COVID-19 Booster Doses Are Coming, But Not for Everybody

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The FDA’s advisory panel voted unanimously Friday that booster doses of the Pfizer vaccine should be available to people 65 and older and people at high risk of severe disease. That recommendation is likely to be amended to include other groups like healthcare workers. Assuming the FDA uses the panel’s recommendation, that means the plan to offer booster shots on Sept. 20 may well go forward—just not for everybody.

That was actually the second vote of the meeting, after the panel decided not to extend the Pfizer’s vaccine approval to include a booster dose for everybody age 16 and over. That vote failed 16 to 2.

Wait, why can’t we all get boosters?

The booster question has been controversial among medical and public health experts for a while now, and there was hope that the FDA would get to see some extra data that would settle some of the open questions. What we knew before this was that people who got two doses are still very well protected against severe disease, including hospitalization and death, but that some data suggests that their protection against mild infections might be fading.

That data is tough to untangle, though. You could blame the increased breakthrough cases on fading immunity from the vaccine. Or, you could argue that the vaccine is just as effective as it ever was, and what we’re seeing is evidence that Delta is better at evading immune protection. There’s not enough information to say for sure which of those is happening, or whether it’s a mix of both.

The data presented at the meeting didn’t do much to clarify things. Officially, the panel was only supposed to be considering the results of a clinical trial that Pfizer conducted, but that trial was tiny—just over 300 people. To supplement that, the FDA had some Israeli scientists present data on vaccine effectiveness in their country. Israel experienced a surge in COVID cases despite a large proportion of the population being vaccinated; they began giving boosters in July and saw that the vaccine’s effectiveness seemed to improve after that. Still, some panel members had doubts about whether this data was enough to prove that boosters really work.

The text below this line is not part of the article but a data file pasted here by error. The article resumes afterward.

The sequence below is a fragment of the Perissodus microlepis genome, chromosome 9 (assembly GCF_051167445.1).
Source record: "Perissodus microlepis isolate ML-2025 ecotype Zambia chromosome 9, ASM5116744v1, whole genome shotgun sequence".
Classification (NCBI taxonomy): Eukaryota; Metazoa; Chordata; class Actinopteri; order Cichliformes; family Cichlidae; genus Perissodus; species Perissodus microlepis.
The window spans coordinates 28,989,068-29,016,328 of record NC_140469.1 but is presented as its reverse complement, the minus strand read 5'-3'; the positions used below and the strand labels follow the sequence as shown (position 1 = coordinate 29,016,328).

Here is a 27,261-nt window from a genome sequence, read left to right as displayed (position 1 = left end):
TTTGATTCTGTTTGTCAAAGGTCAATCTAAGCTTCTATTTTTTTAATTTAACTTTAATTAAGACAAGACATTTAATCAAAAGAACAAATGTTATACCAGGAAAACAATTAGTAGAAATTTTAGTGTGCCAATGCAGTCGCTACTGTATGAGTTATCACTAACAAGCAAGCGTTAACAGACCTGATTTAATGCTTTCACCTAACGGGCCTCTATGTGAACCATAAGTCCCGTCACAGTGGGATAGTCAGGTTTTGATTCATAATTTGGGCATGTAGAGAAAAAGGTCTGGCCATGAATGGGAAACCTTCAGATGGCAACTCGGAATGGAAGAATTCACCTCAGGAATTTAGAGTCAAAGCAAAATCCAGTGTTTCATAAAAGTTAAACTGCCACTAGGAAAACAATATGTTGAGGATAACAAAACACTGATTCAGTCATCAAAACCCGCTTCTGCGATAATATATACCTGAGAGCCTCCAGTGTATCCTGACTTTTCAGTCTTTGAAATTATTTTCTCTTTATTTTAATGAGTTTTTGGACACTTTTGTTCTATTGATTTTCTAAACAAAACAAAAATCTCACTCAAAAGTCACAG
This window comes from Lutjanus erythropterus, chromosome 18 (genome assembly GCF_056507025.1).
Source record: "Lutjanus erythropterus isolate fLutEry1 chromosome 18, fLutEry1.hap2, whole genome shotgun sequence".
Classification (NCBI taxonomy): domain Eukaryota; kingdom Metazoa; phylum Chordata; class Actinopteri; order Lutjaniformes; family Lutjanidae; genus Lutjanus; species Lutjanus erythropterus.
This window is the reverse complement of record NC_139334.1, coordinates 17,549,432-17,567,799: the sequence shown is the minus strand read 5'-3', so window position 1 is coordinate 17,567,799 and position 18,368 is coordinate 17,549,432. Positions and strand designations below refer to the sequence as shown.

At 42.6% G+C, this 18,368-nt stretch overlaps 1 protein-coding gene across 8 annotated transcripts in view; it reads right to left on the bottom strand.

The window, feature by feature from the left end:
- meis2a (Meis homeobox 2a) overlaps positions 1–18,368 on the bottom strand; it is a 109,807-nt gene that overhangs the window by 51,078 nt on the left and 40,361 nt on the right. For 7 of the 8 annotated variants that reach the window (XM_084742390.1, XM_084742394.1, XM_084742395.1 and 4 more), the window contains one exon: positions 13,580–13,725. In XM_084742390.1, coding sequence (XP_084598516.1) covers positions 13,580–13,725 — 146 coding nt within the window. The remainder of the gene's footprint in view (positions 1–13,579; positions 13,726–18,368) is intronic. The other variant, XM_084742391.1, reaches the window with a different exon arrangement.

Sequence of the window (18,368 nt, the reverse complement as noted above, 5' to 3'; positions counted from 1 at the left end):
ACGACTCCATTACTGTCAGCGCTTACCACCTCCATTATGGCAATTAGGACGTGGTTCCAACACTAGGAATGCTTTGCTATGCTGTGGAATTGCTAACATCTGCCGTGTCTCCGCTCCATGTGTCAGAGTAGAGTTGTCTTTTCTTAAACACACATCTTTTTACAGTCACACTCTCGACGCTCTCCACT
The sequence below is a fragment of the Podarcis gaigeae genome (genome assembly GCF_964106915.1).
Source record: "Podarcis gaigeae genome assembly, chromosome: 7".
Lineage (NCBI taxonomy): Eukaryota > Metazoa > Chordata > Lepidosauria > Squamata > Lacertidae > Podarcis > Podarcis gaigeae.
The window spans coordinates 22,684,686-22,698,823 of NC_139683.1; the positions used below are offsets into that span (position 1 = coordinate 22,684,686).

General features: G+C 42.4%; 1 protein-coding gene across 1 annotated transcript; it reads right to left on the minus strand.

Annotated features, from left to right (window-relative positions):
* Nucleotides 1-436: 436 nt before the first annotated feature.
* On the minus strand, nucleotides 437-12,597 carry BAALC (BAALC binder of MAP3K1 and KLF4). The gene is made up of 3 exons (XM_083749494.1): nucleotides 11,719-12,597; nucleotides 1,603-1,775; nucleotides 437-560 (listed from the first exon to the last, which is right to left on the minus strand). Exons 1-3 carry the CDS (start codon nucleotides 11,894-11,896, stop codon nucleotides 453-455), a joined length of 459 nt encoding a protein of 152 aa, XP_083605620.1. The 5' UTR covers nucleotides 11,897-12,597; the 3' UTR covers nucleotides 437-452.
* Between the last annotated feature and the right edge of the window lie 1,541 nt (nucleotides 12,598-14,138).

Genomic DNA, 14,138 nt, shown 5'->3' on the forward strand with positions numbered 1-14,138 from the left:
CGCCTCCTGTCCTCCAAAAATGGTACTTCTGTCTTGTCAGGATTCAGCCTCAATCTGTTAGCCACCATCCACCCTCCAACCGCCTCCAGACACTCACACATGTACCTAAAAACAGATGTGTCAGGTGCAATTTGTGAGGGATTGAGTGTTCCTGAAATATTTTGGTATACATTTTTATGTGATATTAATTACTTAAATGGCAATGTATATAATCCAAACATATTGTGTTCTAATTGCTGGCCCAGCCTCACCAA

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Another concern was that it wasn’t clear that the benefits of a booster would outweigh the risks in young people. Young men, especially, are at risk of a rare complication called myocarditis; it occurs in about 1 of every 20,000 who get the vaccine. In older people, the benefit of protection from COVID-19 clearly outweighs the small risk posed by a booster dose; in younger people, the panelists weren’t convinced.

And finally, some of the panelists questioned whether a universal booster is actually going to have any effect on the pandemic. We (unlike Israel) have a huge proportion of the population that is not vaccinated, and these are the people who are spreading most of the virus. If vaccinated people are occasionally able to transmit the coronavirus, and a booster makes that transmission less likely, that’s not going to make much of a difference to the population as a whole. It’s also not going to be very helpful to the person who was vaccinated, because they were already well-protected against severe disease.

A subject that didn’t come up at the meeting, but that has been discussed elsewhere, is that of vaccine equity. It’s hardly fair, when you take a global perspective, to give vaccine doses to already-vaccinated people for a tiny benefit, when you could give them to people who are still unvaccinated. In the US, most people who want a vaccine have had the chance to get one. In other countries around the world, that’s not the case, and vaccines are still in short supply. The World Health Organization has advised against boosters for this reason.

What happens next?

If the FDA goes with their panel’s recommendation (which technically they aren’t required to), they are likely to announce that Pfizer boosters are considered emergency-authorized for:

People age 65 and overPeople at increased risk of severe disease as a result of COVID infection (probably defined the way CDC does, which includes people with a variety of medical conditions) And possibly healthcare workers and others who are at high risk of exposure to COVID as part of their job.

That last caveat was added after the vote. Some members argued that preventing even mild infections is important in healthcare workers, since they could transmit the disease to patients and also since hospitals can’t afford to be even more understaffed.

After the FDA pronouncement, expect the CDC’s advisory panel, ACIP, to meet to make official recommendations on who should get booster doses. The White House’s plan to administer boosters on Sept. 20 has always had the caveat that the FDA and CDC must go through their usual process first. ACIP’s meeting has not yet been announced, so expect this situation to develop over the weekend.

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